By Siobhan Brown
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The Selfish Giant

This article is over 8 years, 2 months old
Director Clio Barnard
Issue 385

The Selfish Giant is inspired by Oscar Wilde’s story for children of the same name. The story follows two 14 year old boys, Swifty (played by Shaun Thomas) and Arbor (Conner Chapman), excluded from school, neglected by the authorities and living in poverty on Bradford’s Buttershaw Estate.

It is a grim place to be:unemployment levels are high and everything is shut down. Arbor and Swifty, who see their families having to sell their only furniture to survive, go into the scrap-metal business to make some money. At first, going around their neighbourhood picking up discarded fridges in an old pram gives them a sense of purpose. But before long they get sucked into the world of Kitten, the scrap dealer played by Sean Gilder of “Shameless”, and become ruthlessly manipulated by him to go further and further in the pursuit of profit.

Kitten is central to the local drag-racing scene. He invites Swifty, who has a great talent with horses, to ride those belonging to him to make money. While it is tough to watch this exploitation, it is also clear that Swifty really enjoys pursuing his passion and the fun the boys have with the animal gives them something of a release from the depression of everyday life.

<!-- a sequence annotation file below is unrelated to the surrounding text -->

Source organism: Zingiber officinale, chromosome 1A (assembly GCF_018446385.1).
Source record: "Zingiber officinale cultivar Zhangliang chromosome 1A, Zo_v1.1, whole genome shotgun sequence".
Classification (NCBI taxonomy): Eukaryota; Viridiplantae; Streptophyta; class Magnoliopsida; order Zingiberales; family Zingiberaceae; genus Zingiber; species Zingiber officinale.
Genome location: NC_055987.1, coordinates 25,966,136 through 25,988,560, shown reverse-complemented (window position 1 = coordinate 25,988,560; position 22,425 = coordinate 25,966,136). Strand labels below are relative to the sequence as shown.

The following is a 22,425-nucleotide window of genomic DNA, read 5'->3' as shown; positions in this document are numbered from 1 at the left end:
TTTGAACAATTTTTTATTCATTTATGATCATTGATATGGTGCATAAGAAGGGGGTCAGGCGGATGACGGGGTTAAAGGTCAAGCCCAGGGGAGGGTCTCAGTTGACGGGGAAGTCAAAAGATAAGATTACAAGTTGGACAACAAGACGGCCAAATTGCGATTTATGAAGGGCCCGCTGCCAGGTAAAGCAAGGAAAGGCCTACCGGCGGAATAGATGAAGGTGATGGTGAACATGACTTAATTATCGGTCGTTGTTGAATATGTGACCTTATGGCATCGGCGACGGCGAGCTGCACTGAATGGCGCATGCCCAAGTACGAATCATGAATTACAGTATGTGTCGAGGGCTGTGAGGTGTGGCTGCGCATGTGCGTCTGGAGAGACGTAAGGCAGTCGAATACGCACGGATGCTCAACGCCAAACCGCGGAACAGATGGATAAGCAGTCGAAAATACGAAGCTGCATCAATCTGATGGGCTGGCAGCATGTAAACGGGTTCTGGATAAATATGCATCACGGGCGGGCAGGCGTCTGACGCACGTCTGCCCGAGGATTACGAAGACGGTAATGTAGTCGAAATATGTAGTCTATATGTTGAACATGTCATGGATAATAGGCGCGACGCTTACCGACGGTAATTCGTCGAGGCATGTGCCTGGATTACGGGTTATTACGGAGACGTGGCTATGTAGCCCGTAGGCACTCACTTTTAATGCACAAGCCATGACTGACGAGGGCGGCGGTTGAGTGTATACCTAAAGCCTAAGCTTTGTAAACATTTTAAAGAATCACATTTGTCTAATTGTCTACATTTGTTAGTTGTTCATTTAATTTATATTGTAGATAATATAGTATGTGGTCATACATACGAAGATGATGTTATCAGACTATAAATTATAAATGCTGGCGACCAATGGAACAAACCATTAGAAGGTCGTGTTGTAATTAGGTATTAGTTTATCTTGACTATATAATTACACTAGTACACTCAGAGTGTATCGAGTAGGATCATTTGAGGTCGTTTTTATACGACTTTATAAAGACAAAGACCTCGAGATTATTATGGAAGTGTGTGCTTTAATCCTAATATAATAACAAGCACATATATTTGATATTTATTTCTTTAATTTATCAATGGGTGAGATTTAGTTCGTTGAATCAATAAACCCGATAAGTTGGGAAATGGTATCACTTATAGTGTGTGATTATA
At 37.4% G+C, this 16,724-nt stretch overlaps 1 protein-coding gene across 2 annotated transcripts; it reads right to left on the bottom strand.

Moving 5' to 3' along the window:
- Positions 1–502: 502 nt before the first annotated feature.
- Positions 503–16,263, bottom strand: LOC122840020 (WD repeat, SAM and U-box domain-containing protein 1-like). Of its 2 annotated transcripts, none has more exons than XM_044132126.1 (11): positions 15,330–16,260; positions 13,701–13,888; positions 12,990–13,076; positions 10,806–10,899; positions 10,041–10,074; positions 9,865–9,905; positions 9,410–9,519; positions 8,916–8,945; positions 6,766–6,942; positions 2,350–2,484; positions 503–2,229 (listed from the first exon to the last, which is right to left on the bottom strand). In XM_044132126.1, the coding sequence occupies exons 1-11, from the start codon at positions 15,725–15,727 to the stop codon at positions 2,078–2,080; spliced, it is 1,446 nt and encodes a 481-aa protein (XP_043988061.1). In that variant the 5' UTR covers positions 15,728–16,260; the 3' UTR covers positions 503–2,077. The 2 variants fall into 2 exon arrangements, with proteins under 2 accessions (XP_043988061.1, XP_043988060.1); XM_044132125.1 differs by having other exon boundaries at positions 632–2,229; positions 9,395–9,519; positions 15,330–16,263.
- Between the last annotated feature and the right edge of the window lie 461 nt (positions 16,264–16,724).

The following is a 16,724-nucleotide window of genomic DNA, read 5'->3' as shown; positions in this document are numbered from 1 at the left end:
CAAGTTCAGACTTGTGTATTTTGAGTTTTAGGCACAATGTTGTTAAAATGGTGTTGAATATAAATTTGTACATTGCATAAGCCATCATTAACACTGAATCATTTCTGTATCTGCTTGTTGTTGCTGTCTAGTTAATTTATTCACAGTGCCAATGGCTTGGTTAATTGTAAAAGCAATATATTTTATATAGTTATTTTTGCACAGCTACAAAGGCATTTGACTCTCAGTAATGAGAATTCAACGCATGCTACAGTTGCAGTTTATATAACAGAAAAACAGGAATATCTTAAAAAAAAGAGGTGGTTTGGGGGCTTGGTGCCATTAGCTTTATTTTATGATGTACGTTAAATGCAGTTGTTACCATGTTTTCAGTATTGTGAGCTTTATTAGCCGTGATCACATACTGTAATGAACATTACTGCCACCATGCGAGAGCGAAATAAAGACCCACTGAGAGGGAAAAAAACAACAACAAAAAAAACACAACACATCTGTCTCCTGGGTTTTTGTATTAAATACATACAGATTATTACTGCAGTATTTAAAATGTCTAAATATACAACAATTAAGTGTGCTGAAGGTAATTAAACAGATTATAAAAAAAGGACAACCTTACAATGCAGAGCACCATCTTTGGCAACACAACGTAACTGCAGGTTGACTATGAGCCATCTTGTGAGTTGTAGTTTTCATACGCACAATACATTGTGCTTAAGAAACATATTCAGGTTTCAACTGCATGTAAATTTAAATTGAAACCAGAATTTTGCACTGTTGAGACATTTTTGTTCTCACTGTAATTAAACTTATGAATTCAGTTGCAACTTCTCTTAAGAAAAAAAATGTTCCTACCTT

The film really excels when it focuses on the deep friendship between Swifty and Arbor. Physically, they look startlingly different: Arbor scrawny and Swifty lumpy. But their friendship pulls the story together beautifully. They are fiercely loyal to one another. Some of the most moving scenes are when it is just them, on a broken trampoline, affectionately teasing one another in the way that teenagers do. There they seem to escape most of the despair that surrounds them.

They are funny too. Arbor pokes fun at the police who come round to his house to talk about the theft of some overhead cabling by asking them to take their shoes off before they come in.

Unfortunately, the characterisation of the rest of the cast leaves something to be desired. Kitten is the only other character to have much to get his teeth into. His wife – who displays affection towards the boys but continues to exploit them – is developed very little. Both boys show huge attachment to their mothers, demonstrating great care and dedication to each of them, and it would have been rewarding to have seen this developed further.

This is a visually stunning film. Cinematographer Mike Eley – who worked with Ken Loach on The Navigators – does justice to both the closeness of relationships and how these relate to their surroundings. Scenes of them running a horse and cart down Bradford’s roads sit alongside vast landscapes of industrialised countryside, with sheep and pylons juxtaposed.

The Selfish Giant is brilliant and bleak social realism.

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